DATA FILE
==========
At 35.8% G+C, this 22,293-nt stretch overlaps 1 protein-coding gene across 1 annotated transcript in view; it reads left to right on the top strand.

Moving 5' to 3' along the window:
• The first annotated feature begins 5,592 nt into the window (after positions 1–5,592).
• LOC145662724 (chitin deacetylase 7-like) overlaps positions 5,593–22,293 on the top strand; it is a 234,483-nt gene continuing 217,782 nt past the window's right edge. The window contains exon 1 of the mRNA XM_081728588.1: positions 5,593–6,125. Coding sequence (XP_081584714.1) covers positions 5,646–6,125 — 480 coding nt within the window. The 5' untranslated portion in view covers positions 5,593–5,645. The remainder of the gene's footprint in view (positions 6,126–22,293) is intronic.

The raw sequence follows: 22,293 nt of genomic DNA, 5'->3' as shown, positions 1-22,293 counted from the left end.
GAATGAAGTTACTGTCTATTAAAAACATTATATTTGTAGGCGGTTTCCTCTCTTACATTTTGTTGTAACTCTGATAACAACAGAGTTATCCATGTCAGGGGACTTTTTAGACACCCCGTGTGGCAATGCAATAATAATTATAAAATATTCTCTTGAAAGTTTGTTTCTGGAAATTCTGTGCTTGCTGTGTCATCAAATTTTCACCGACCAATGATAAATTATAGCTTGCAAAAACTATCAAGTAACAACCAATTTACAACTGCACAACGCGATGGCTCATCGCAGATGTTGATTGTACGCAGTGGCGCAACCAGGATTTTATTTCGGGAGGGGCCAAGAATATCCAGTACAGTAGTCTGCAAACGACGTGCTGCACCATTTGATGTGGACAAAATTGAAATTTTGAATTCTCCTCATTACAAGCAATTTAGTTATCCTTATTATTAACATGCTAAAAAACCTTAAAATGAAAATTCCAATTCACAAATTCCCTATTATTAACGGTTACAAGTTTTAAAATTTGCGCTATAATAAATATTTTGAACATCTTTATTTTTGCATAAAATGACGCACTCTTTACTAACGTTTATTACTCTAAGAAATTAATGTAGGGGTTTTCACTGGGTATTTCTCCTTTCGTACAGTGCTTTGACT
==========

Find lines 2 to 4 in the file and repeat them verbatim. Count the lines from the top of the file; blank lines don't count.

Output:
Moving 5' to 3' along the window:
• The first annotated feature begins 5,592 nt into the window (after positions 1–5,592).
• LOC145662724 (chitin deacetylase 7-like) overlaps positions 5,593–22,293 on the top strand; it is a 234,483-nt gene continuing 217,782 nt past the window's right edge. The window contains exon 1 of the mRNA XM_081728588.1: positions 5,593–6,125. Coding sequence (XP_081584714.1) covers positions 5,646–6,125 — 480 coding nt within the window. The 5' untranslated portion in view covers positions 5,593–5,645. The remainder of the gene's footprint in view (positions 6,126–22,293) is intronic.